Many (if not all) manufacturers and distributors market certain used vehicles as “Certified Pre-Owned,” but what does that even mean? The term is used to convey a degree of quality higher than a standard used car, so it must mean it is more than just “used,” right? But, does it, for example, mean a car is “like new again,” as BMW of North America, LLC, advertises?
In short, the meaning of the “Certified Pre-Owned” designation varies by manufacturer. Below is a brief overview of when the term “certified” and other similar terms cannot be used under California law, as well as other duties imposed on car dealers selling vehicles as “Certified Pre-Owned” and the like.
When A Car Cannot Be Sold As “Certified Pre-Owned”
Vehicle Code section 11713.18(a) sets forth various limitations on the “advertise[ment] for sale or sale [of] a used vehicle as ‘certified’ [and] us[ing] any similar descriptive term in the advertisement or the sale of a used vehicle that implies the vehicle has been certified to meet the terms of a used vehicle certification program.” These limitations include, but are not limited to, the following:
(1) “[t]he dealer knows or should have known that the odometer on the vehicle does not indicate actual mileage”;
(2) “[t]he dealer knows or should have known that the vehicle was reacquired by the vehicle’s manufacturer or a dealer pursuant to state or federal warranty laws” (i.e., is a lemon-law buyback);
(3) the vehicle’s title is branded “with the notation ‘Lemon Law Buyback,’ ‘manufacturer repurchase,’ ‘salvage,’ ‘junk,’ ‘nonrepairable,’ ‘flood,’ or similar title designation required by this state or another state”;
(4) “[t]he vehicle has sustained damage in an impact, fire, or flood, that after repair prior to sale substantially impairs the use or safety of the vehicle”;
(5) “[t]he dealer knows or should have known that the vehicle has sustained frame damage.”
(Ibid., emphasis added.)
More broadly speaking, a dealership cannot use “[t]he term ‘certified’ or any similar descriptive term…in any manner that is untrue or misleading or that would cause any advertisement to be in violation of [Vehicle Code section 11713(a)] or Section 17200 or 17500 of the Business and Professions Code.” (Veh. Code § 11713.18(a)(9).) At the Auto Fraud Legal Center, we argue this protection is broad. Namely, we argue it is illegal for a dealership to sell a vehicle as a “Certified Pre-Owned” when the vehicle does not conform to the manufacturer’s or distributor’s standards for certification.
Your Rights As The Buyer Of A “Certified Pre-Owned”
First, before you sign a contract to purchase a “Certified Pre-Owned” vehicle, the dealership must provide you with a copy of “a completed inspection report indicating all the components inspected.” (Veh. Code § 11713.18(a)(6), emphasis added.) In some cases, the dealership utterly fails to give the buyer a copy of the inspection report. In others, the report is incomplete, which is not sufficient.
For example, in the case of Patiag v. Marimart, Inc., dba Woodland Hills Honda, Los Angeles County Superior Court Case No. 19STCV32919, in which Woodland Hills Honda is alleged to have unlawfully sold a frame-damaged vehicle as a “Certified Pre-Owned,” we also alleged Woodland Hills Honda violated Vehicle Code section 11713.18(a)(6) by failing to provide the buyer with a copy of a completed inspection report. Namely, the box that would have indicated the vehicle’s frame/unibody met Honda’s certification standards (box 5) was not checked:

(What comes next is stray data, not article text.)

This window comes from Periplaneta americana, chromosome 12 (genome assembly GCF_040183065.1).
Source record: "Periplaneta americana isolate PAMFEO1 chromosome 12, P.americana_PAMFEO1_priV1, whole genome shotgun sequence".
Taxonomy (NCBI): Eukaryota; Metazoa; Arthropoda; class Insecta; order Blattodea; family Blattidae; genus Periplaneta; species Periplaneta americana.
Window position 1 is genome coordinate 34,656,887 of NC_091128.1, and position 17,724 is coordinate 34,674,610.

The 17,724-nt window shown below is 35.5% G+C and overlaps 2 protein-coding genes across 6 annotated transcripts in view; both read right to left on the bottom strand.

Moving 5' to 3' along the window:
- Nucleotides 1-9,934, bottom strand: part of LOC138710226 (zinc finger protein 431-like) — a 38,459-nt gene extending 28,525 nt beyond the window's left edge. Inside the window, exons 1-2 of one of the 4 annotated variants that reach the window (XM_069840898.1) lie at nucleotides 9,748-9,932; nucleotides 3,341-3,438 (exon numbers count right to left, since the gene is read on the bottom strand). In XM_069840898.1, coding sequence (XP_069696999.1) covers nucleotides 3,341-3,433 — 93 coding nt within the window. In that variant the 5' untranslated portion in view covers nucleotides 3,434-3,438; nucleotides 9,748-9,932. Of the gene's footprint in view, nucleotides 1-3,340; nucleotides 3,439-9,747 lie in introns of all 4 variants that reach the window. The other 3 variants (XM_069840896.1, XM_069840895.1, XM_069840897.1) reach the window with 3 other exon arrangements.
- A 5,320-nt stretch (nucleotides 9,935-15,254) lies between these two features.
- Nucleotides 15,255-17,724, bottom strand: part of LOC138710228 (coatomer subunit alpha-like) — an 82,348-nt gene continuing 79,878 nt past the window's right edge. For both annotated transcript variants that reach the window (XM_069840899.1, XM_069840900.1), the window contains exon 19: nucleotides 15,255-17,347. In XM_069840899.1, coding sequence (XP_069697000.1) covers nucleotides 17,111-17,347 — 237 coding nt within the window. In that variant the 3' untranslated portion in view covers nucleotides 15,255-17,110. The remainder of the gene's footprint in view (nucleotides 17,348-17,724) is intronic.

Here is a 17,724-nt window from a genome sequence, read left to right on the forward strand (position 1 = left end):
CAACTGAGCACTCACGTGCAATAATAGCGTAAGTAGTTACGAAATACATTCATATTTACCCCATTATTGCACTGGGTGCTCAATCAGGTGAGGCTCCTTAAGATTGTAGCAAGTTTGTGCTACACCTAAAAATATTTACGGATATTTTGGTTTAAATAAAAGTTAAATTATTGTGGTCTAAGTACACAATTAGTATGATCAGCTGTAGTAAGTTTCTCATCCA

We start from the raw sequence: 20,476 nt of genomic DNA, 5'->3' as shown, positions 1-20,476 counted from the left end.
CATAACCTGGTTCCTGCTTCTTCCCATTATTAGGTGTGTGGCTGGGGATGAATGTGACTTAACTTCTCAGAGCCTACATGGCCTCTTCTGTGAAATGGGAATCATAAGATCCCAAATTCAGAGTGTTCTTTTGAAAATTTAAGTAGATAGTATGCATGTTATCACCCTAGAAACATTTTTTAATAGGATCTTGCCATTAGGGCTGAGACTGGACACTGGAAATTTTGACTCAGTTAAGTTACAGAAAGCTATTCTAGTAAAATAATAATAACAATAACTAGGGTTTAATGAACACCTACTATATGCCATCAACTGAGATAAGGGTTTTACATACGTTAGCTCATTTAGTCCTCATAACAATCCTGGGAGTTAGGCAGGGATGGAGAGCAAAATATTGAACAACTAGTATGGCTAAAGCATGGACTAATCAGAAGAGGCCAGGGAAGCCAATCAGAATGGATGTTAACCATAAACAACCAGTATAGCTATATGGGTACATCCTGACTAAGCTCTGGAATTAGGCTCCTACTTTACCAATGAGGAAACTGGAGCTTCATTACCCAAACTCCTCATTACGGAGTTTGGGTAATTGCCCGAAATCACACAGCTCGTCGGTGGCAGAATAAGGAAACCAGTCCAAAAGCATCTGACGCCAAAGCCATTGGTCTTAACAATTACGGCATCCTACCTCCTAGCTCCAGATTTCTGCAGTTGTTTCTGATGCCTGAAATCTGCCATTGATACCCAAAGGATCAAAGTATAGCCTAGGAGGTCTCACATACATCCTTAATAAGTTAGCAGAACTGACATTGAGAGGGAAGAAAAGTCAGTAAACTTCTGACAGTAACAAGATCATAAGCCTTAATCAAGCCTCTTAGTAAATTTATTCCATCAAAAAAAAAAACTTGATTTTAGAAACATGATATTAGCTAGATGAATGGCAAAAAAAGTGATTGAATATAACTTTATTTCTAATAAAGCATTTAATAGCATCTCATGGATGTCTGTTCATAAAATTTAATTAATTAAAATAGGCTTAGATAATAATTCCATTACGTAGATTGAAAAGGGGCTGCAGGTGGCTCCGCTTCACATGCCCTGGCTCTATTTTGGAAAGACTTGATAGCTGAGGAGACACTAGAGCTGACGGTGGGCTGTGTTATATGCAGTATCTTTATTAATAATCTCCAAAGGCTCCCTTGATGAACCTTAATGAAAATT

More specifically, based on our position that the dealership must comply with the requirements of the manufacturer’s or distributor’s “Certified Pre-Owned” program, whenever the manufacturer or distributor requires the dealership to use a specific inspection report (for example, this “164 POINT INSPECTION CHECK SHEET” available on Kia Motors America, Inc.’s website), we argue the buyer is entitled to a completed copy of that inspection report. Thus, in the case of Pegues v. EJE, Inc., dba North County Kia, San Diego County Superior Court Case No. 37-2019-00002311-CU-CO-NC, we successfully argued it was improper for North County Kia to provide our client with a copy of a 111-point inspection report.
Second, if a dealership disclaims the implied warranty of merchantability, it is prohibited from selling the vehicle as “Certified Pre-Owned.” This warranty arises by operation of law in the sale of a used car and has a minimum duration of 30 days. (Civ. Code § 1795.5(c).) Such a disclaimer might appear in a sale contract such as the following:
If a contact contains this language, by law, the vehicle is not “certified.”
Third, if a dealership sells a vehicle “AS IS,” it is prohibited from selling the vehicle as “certified.” Thus, if you purchase a “Certified Pre-Owned” and the Buyers Guide, which the dealer is obligated by state and federal law to give to you (Veh. Code § 11713.1(t); 16 C.F.R. § 455.3(a)), looks like the below, b law, the vehicle is not “certified”:
If the dealership violates any of the above provisions, Vehicle Code section 11713.18(a) prohibits the dealer from selling the vehicle as a “Certified Pre-Owned” (and presumably charging you a premium for the “Certified Pre-Owned” designation). Contact the Auto Fraud Legal Center TODAY for a COMPLIMENTARY evaluation of your rights.